He had asked me for some advice prior to going in, and I said that the best advice I could give, other than to do his best, was to be honest.  When he joined the group, he should tell them he was new to tanking it and would welcome any help or hints.  The worst that could happen was that people would leave .. and it’s easy enough to get more if you have tanks waiting for them.

So .. when we zoned in, he put up a message in raid chat telling them just that .. to take it easy on him, he hoped he didn’t make a mess of things, he welcomed help.

Now .. this is LFR.  It’s pug gone mental.  You’re expecting the mentality of heroics x 5 … yet it didn’t turn out that way.  It was one of the most enjoyable LFR runs ever .. we had lots of people who didn’t say anything, which is fine, and one or two who were exceptionally helpful and gave good basic tactics of every pull.  I really should have made a note of their names .. there should be a way of giving people in random groups a “thumbs up” (or down, I guess!).  There was also the other tank.  He was your traditional “gogo” tank .. he replied to the initial request for clemency with something along the lines of “I’m gonna do what I like .. you just keep up”.   He didn’t swear .. but he was one of those that just puts your back up .. makes the whole feel of the raid rather unfriendly and aggressive.  If there was a problem he blamed someone else, if he died, it was someone elses fault …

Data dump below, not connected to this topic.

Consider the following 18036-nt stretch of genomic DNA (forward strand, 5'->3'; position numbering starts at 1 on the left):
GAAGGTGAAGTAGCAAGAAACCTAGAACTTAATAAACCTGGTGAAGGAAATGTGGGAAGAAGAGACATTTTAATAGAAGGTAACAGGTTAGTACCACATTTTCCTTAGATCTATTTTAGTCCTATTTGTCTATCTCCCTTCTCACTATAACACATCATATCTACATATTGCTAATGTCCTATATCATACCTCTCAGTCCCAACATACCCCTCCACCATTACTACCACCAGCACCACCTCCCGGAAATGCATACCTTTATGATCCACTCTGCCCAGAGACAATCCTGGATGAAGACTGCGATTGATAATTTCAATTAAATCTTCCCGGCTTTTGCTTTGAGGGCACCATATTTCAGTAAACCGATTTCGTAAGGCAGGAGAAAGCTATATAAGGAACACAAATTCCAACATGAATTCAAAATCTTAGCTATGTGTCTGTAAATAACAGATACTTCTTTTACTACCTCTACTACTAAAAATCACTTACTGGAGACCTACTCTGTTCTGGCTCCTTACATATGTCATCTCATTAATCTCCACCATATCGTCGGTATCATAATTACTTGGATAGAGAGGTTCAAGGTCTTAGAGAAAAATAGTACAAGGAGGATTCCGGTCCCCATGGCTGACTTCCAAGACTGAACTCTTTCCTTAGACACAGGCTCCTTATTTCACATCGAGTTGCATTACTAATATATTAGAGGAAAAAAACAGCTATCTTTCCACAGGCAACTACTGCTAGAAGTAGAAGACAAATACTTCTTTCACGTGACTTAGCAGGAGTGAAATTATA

He died on Elegon .. as we were running back in he was slating the “noobs” who had failed, and then said he would “brb .. going for pizza .. I can’t miss watching this!” … his dead body still on the floor.